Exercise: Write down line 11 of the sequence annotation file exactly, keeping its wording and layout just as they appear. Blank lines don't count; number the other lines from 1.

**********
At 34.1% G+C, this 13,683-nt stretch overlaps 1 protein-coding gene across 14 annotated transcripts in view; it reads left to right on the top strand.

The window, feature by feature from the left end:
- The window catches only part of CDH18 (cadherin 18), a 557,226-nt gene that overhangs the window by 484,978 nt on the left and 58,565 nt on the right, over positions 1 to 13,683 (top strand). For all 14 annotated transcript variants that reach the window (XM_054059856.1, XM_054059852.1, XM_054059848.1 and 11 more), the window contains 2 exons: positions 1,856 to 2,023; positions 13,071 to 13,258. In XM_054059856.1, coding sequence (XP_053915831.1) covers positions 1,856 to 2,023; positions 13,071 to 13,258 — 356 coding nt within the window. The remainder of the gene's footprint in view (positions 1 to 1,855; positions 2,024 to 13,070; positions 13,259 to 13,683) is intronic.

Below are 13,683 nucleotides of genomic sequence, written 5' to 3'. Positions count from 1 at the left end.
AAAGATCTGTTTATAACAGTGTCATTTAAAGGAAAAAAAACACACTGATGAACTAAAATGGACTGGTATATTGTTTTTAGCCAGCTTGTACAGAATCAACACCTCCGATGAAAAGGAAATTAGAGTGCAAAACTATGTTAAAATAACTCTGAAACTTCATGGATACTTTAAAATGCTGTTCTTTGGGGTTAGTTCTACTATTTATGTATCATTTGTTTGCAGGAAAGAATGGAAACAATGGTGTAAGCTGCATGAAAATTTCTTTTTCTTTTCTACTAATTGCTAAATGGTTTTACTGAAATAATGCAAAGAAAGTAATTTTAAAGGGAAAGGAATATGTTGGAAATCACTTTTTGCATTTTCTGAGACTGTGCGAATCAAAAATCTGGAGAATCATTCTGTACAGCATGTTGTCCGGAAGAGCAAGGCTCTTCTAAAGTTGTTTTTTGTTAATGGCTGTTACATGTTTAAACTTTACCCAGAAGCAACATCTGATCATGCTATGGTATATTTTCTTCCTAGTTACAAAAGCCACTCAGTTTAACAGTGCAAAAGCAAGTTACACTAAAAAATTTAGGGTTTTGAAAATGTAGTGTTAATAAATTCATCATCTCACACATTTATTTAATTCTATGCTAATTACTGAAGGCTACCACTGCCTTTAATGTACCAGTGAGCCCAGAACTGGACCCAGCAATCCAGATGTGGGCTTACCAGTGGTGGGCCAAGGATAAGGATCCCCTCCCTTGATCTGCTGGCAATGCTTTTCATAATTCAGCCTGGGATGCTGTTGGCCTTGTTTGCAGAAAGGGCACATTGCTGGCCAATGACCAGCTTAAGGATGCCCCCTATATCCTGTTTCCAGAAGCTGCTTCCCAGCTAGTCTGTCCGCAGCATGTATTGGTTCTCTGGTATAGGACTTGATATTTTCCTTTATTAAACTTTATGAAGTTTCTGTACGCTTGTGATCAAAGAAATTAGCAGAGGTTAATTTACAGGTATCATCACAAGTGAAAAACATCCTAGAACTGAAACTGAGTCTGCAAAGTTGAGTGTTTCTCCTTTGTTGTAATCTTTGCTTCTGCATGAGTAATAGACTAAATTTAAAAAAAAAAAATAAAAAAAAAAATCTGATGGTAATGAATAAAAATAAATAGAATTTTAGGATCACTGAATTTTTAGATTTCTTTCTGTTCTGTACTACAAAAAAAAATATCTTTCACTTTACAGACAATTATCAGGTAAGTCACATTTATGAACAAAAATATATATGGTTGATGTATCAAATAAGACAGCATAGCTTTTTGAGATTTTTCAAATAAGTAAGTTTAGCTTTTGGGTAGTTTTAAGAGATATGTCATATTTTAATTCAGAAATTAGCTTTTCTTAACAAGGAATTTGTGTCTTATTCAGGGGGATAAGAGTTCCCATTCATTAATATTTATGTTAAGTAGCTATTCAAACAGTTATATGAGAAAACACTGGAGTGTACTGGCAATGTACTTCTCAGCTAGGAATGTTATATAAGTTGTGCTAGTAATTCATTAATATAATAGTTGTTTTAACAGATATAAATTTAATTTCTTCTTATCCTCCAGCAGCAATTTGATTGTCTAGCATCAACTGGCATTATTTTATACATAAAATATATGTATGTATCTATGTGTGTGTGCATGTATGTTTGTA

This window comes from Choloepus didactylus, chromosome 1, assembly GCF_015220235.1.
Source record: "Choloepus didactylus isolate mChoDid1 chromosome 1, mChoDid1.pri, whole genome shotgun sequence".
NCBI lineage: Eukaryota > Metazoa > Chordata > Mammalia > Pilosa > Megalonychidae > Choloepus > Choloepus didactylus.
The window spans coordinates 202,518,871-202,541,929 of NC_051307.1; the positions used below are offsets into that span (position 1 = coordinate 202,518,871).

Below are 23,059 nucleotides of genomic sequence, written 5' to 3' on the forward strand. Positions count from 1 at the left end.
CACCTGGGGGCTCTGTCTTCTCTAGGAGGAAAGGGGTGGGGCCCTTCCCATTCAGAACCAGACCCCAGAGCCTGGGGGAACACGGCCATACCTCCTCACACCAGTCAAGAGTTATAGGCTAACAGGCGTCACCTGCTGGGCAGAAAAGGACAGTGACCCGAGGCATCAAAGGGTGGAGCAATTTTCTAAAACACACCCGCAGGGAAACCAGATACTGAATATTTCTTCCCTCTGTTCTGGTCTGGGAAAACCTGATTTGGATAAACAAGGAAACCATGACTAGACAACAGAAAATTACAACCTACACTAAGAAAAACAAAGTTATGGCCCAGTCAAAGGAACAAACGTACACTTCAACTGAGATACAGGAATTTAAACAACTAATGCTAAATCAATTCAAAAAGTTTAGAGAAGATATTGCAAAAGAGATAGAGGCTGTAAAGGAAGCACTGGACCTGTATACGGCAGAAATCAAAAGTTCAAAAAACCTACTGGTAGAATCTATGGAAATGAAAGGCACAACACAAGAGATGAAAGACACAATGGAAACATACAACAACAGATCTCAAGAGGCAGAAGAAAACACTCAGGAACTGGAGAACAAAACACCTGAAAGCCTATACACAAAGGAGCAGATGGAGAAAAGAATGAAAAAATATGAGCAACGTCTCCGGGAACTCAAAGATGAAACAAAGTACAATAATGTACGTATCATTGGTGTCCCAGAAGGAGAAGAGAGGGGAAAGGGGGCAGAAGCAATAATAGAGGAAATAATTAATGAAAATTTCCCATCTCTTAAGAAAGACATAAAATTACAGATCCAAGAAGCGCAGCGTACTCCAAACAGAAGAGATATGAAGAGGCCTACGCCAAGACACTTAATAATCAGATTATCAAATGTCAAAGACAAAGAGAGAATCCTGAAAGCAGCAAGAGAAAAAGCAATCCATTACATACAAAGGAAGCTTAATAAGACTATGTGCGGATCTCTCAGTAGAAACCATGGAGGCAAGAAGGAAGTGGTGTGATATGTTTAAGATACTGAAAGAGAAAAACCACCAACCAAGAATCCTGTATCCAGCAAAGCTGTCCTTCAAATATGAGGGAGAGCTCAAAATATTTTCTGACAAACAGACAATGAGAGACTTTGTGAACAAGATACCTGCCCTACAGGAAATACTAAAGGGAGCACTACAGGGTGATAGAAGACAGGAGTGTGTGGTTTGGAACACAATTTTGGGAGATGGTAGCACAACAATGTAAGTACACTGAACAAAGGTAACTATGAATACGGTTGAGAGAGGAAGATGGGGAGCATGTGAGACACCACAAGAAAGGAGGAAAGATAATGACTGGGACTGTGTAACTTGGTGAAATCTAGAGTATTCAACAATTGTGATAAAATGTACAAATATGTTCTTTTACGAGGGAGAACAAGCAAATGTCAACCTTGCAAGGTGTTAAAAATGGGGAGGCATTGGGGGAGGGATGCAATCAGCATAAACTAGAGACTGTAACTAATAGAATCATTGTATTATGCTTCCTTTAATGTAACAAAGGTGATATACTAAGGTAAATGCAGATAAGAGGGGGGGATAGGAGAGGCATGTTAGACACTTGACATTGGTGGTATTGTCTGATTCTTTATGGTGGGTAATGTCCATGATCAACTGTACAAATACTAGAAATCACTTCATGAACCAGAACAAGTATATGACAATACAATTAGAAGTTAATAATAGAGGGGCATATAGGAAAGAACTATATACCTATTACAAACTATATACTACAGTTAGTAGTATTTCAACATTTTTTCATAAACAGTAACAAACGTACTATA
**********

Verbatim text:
CACCTGGGGGCTCTGTCTTCTCTAGGAGGAAAGGGGTGGGGCCCTTCCCATTCAGAACCAGACCCCAGAGCCTGGGGGAACACGGCCATACCTCCTCACACCAGTCAAGAGTTATAGGCTAACAGGCGTCACCTGCTGGGCAGAAAAGGACAGTGACCCGAGGCATCAAAGGGTGGAGCAATTTTCTAAAACACACCCGCAGGGAAACCAGATACTGAATATTTCTTCCCTCTGTTCTGGTCTGGGAAAACCTGATTTGGATAAACAAGGAAACCATGACTAGACAACAGAAAATTACAACCTACACTAAGAAAAACAAAGTTATGGCCCAGTCAAAGGAACAAACGTACACTTCAACTGAGATACAGGAATTTAAACAACTAATGCTAAATCAATTCAAAAAGTTTAGAGAAGATATTGCAAAAGAGATAGAGGCTGTAAAGGAAGCACTGGACCTGTATACGGCAGAAATCAAAAGTTCAAAAAACCTACTGGTAGAATCTATGGAAATGAAAGGCACAACACAAGAGATGAAAGACACAATGGAAACATACAACAACAGATCTCAAGAGGCAGAAGAAAACACTCAGGAACTGGAGAACAAAACACCTGAAAGCCTATACACAAAGGAGCAGATGGAGAAAAGAATGAAAAAATATGAGCAACGTCTCCGGGAACTCAAAGATGAAACAAAGTACAATAATGTACGTATCATTGGTGTCCCAGAAGGAGAAGAGAGGGGAAAGGGGGCAGAAGCAATAATAGAGGAAATAATTAATGAAAATTTCCCATCTCTTAAGAAAGACATAAAATTACAGATCCAAGAAGCGCAGCGTACTCCAAACAGAAGAGATATGAAGAGGCCTACGCCAAGACACTTAATAATCAGATTATCAAATGTCAAAGACAAAGAGAGAATCCTGAAAGCAGCAAGAGAAAAAGCAATCCATTACATACAAAGGAAGCTTAATAAGACTATGTGCGGATCTCTCAGTAGAAACCATGGAGGCAAGAAGGAAGTGGTGTGATATGTTTAAGATACTGAAAGAGAAAAACCACCAACCAAGAATCCTGTATCCAGCAAAGCTGTCCTTCAAATATGAGGGAGAGCTCAAAATATTTTCTGACAAACAGACAATGAGAGACTTTGTGAACAAGATACCTGCCCTACAGGAAATACTAAAGGGAGCACTACAGGGTGATAGAAGACAGGAGTGTGTGGTTTGGAACACAATTTTGGGAGATGGTAGCACAACAATGTAAGTACACTGAACAAAGGTAACTATGAATACGGTTGAGAGAGGAAGATGGGGAGCATGTGAGACACCACAAGAAAGGAGGAAAGATAATGACTGGGACTGTGTAACTTGGTGAAATCTAGAGTATTCAACAATTGTGATAAAATGTACAAATATGTTCTTTTACGAGGGAGAACAAGCAAATGTCAACCTTGCAAGGTGTTAAAAATGGGGAGGCATTGGGGGAGGGATGCAATCAGCATAAACTAGAGACTGTAACTAATAGAATCATTGTATTATGCTTCCTTTAATGTAACAAAGGTGATATACTAAGGTAAATGCAGATAAGAGGGGGGGATAGGAGAGGCATGTTAGACACTTGACATTGGTGGTATTGTCTGATTCTTTATGGTGGGTAATGTCCATGATCAACTGTACAAATACTAGAAATCACTTCATGAACCAGAACAAGTATATGACAATACAATTAGAAGTTAATAATAGAGGGGCATATAGGAAAGAACTATATACCTATTACAAACTATATACTACAGTTAGTAGTATTTCAACATTTTTTCATAAACAGTAACAAACGTACTATA